Fox News Shannon Bream interviewed Supreme Court Justice Neil Gorsuch about his new book, A Republic if You Can Keep It, and lessons on life, liberty and the U.S. Constitution.
THE ENTIRE 23 MIN. IS WORTH LISTENING TO.
On her “Livin’ the Bream” podcast, Bream sat down one-on-one with Justice Gorsuch and for 23 minutes discussed a range of topics, including former Justice Antonin Scalia, and the importance of teaching civics to the younger generation.
"And that moment for me was just a reminder of the kindness and the loveliness of the American people". Supreme Court Justice Neil Gorsuch on how a little girl on a plane helped boost him through the confirmation battle. https://t.co/B1ona85GqX pic.twitter.com/pcs2lYIyfJ
— Shannon Bream (@ShannonBream) September 12, 2019
In A Republic if You Can Keep It, Gorsuch draws on thirty years of experience as a lawyer, teacher, judge, and justice to explore essential aspects of the U.S. Constitution, its separation of powers, and the liberties it is designed to protect. The book discusses the role of the judge in our constitutional republic, and why Gorsuch believes that originalism and textualism are the surest guides to interpreting our nation’s founding documents to best protect our freedoms.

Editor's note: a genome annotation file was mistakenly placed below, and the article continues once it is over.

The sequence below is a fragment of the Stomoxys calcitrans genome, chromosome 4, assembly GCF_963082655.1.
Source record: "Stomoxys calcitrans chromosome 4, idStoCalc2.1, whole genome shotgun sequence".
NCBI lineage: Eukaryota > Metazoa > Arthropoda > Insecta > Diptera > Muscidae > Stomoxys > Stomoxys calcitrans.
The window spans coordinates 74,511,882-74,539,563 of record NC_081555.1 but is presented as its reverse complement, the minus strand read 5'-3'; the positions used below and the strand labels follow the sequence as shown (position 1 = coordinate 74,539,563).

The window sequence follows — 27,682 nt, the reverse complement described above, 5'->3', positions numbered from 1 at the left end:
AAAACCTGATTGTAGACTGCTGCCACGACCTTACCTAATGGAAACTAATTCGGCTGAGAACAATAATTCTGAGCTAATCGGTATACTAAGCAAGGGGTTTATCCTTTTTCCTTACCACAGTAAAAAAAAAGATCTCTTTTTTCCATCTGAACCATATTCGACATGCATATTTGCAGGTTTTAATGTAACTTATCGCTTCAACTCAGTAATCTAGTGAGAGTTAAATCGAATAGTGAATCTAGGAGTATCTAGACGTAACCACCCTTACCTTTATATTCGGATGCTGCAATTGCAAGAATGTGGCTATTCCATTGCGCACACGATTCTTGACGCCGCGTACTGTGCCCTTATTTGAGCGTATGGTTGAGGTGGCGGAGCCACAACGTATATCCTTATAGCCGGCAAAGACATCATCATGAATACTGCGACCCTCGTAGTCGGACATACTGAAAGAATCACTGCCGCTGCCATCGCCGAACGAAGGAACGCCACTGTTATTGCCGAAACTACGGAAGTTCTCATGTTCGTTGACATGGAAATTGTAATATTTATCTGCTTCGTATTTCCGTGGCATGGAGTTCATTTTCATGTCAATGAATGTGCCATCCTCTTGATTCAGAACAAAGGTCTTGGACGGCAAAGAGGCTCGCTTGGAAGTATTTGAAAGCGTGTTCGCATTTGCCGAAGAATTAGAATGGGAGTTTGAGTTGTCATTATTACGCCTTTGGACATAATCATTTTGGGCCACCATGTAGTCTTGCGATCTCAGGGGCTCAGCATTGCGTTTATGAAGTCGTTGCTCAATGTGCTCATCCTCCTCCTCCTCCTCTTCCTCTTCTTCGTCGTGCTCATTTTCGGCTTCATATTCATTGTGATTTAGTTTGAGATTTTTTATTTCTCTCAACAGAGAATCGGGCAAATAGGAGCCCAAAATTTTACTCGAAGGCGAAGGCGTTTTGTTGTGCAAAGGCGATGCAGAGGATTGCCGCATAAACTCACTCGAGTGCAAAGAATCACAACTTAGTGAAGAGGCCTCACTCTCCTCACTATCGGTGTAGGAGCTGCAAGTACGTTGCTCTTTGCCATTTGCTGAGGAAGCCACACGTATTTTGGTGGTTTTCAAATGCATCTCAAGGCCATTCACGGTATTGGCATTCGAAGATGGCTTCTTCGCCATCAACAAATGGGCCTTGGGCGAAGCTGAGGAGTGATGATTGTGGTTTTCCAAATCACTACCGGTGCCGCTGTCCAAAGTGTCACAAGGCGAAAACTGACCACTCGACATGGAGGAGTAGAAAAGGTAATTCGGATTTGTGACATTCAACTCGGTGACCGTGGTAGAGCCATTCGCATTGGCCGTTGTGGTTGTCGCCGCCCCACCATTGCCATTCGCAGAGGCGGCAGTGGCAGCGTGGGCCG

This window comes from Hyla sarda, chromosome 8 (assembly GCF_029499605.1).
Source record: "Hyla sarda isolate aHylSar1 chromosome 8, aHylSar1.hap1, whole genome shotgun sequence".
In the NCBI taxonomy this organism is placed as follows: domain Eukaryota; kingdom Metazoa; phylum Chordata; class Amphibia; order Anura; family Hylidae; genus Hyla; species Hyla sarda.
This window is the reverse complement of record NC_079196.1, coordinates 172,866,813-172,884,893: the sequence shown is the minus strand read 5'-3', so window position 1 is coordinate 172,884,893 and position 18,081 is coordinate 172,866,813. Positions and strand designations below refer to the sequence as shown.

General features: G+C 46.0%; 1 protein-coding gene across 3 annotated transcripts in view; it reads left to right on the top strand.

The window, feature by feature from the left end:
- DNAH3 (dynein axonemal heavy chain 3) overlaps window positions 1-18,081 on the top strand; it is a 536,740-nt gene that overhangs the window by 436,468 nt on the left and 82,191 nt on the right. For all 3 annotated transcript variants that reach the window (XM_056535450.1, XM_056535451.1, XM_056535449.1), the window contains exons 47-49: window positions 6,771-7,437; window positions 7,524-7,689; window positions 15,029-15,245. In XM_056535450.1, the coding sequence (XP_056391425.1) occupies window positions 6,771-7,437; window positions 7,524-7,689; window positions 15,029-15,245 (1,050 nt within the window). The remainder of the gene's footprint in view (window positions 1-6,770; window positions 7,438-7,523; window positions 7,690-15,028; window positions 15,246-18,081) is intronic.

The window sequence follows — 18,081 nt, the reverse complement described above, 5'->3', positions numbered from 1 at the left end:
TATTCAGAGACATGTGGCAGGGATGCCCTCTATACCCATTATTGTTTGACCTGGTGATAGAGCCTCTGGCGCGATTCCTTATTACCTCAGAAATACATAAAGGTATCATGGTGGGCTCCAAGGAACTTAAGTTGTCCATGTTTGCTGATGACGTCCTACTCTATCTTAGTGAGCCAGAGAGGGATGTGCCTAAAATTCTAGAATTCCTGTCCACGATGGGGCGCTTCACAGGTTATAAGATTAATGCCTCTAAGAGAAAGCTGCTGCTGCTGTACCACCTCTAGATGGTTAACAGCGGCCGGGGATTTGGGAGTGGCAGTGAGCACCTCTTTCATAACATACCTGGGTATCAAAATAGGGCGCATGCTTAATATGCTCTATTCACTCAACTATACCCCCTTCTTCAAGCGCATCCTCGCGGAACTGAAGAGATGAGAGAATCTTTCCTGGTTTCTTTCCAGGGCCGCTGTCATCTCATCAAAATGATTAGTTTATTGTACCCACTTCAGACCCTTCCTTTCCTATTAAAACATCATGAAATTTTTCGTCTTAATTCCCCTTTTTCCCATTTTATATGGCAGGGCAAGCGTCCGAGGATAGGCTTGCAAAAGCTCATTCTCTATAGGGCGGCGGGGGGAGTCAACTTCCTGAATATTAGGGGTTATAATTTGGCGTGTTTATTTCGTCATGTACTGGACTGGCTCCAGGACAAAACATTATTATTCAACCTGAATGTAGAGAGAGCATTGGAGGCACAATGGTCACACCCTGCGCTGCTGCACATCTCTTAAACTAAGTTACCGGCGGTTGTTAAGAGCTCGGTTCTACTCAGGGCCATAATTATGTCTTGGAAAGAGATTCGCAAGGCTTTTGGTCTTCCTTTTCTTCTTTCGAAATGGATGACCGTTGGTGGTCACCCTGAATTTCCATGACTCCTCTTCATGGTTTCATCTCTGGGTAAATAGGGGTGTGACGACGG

The book also highlights some of the events that shaped his life and perspective, from his upbringing in Colorado to his Supreme Court confirmation process.
In the book and the interview Gorsuch emphasizes the pivotal roles of civic education, civil discourse, and mutual respect in maintaining a healthy republic– with incredible honesty, humility and genuine concern about the fact that American children are not being taught civics or civility anymore.
He also tells Bream about a heartwarming experience he had on a plane during his confirmation process in Washington, D.C., with a little girl who had no idea who he was. When the plane hit turbulence she asked him to hold her hand and color with him, which he did.
“And that moment for me was just a reminder of the kindness and the loveliness of the American people,” he said.
The mother later learned who he was and later on he received a thank you note from the little girl with a drawing of him and her holding hands in front of a plane. He keeps the picture in his office.
He also recalls advice he got from his mother-in-law, which in short, was you will regret a lot of things in life but “the one thing you will never regret in life is being kind.”